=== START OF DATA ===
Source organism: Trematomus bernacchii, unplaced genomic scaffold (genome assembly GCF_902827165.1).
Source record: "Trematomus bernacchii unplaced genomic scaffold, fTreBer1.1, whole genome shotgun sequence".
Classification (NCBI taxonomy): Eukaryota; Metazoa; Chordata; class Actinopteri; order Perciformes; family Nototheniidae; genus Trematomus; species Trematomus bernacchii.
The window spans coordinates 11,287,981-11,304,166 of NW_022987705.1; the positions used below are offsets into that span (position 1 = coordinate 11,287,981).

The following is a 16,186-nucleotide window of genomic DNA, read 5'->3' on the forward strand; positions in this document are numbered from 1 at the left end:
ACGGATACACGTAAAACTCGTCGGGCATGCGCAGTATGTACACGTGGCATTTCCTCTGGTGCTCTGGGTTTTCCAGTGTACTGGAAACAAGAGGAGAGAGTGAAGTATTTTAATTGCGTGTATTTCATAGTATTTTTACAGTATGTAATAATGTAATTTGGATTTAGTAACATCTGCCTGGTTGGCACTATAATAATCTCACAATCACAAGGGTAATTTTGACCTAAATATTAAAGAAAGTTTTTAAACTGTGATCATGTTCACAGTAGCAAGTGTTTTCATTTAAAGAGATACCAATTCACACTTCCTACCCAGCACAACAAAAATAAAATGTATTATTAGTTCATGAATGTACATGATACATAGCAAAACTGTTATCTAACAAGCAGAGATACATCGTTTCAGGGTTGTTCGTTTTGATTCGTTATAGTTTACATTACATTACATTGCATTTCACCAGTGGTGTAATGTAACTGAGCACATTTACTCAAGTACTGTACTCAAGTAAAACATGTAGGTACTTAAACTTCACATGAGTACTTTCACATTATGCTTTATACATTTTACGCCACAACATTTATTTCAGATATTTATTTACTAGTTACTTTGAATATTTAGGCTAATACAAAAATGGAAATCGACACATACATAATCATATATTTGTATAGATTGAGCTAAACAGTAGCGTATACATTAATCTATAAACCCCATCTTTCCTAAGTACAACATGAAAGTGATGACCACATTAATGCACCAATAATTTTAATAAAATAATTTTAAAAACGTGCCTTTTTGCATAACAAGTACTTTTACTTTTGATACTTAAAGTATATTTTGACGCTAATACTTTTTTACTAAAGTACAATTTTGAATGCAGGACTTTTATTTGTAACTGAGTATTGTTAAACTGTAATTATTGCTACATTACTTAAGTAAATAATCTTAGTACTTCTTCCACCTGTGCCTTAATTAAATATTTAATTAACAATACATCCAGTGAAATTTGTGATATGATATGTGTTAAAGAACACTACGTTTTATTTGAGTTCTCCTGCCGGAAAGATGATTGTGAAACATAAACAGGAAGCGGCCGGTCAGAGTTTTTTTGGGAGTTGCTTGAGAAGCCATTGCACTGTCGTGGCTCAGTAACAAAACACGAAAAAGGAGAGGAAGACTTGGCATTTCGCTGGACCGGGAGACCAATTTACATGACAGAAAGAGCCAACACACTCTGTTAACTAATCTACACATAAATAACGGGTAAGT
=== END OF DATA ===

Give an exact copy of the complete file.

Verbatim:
Source organism: Trematomus bernacchii, unplaced genomic scaffold (genome assembly GCF_902827165.1).
Source record: "Trematomus bernacchii unplaced genomic scaffold, fTreBer1.1, whole genome shotgun sequence".
Classification (NCBI taxonomy): Eukaryota; Metazoa; Chordata; class Actinopteri; order Perciformes; family Nototheniidae; genus Trematomus; species Trematomus bernacchii.
The window spans coordinates 11,287,981-11,304,166 of NW_022987705.1; the positions used below are offsets into that span (position 1 = coordinate 11,287,981).

The following is a 16,186-nucleotide window of genomic DNA, read 5'->3' on the forward strand; positions in this document are numbered from 1 at the left end:
ACGGATACACGTAAAACTCGTCGGGCATGCGCAGTATGTACACGTGGCATTTCCTCTGGTGCTCTGGGTTTTCCAGTGTACTGGAAACAAGAGGAGAGAGTGAAGTATTTTAATTGCGTGTATTTCATAGTATTTTTACAGTATGTAATAATGTAATTTGGATTTAGTAACATCTGCCTGGTTGGCACTATAATAATCTCACAATCACAAGGGTAATTTTGACCTAAATATTAAAGAAAGTTTTTAAACTGTGATCATGTTCACAGTAGCAAGTGTTTTCATTTAAAGAGATACCAATTCACACTTCCTACCCAGCACAACAAAAATAAAATGTATTATTAGTTCATGAATGTACATGATACATAGCAAAACTGTTATCTAACAAGCAGAGATACATCGTTTCAGGGTTGTTCGTTTTGATTCGTTATAGTTTACATTACATTACATTGCATTTCACCAGTGGTGTAATGTAACTGAGCACATTTACTCAAGTACTGTACTCAAGTAAAACATGTAGGTACTTAAACTTCACATGAGTACTTTCACATTATGCTTTATACATTTTACGCCACAACATTTATTTCAGATATTTATTTACTAGTTACTTTGAATATTTAGGCTAATACAAAAATGGAAATCGACACATACATAATCATATATTTGTATAGATTGAGCTAAACAGTAGCGTATACATTAATCTATAAACCCCATCTTTCCTAAGTACAACATGAAAGTGATGACCACATTAATGCACCAATAATTTTAATAAAATAATTTTAAAAACGTGCCTTTTTGCATAACAAGTACTTTTACTTTTGATACTTAAAGTATATTTTGACGCTAATACTTTTTTACTAAAGTACAATTTTGAATGCAGGACTTTTATTTGTAACTGAGTATTGTTAAACTGTAATTATTGCTACATTACTTAAGTAAATAATCTTAGTACTTCTTCCACCTGTGCCTTAATTAAATATTTAATTAACAATACATCCAGTGAAATTTGTGATATGATATGTGTTAAAGAACACTACGTTTTATTTGAGTTCTCCTGCCGGAAAGATGATTGTGAAACATAAACAGGAAGCGGCCGGTCAGAGTTTTTTTGGGAGTTGCTTGAGAAGCCATTGCACTGTCGTGGCTCAGTAACAAAACACGAAAAAGGAGAGGAAGACTTGGCATTTCGCTGGACCGGGAGACCAATTTACATGACAGAAAGAGCCAACACACTCTGTTAACTAATCTACACATAAATAACGGGTAAGT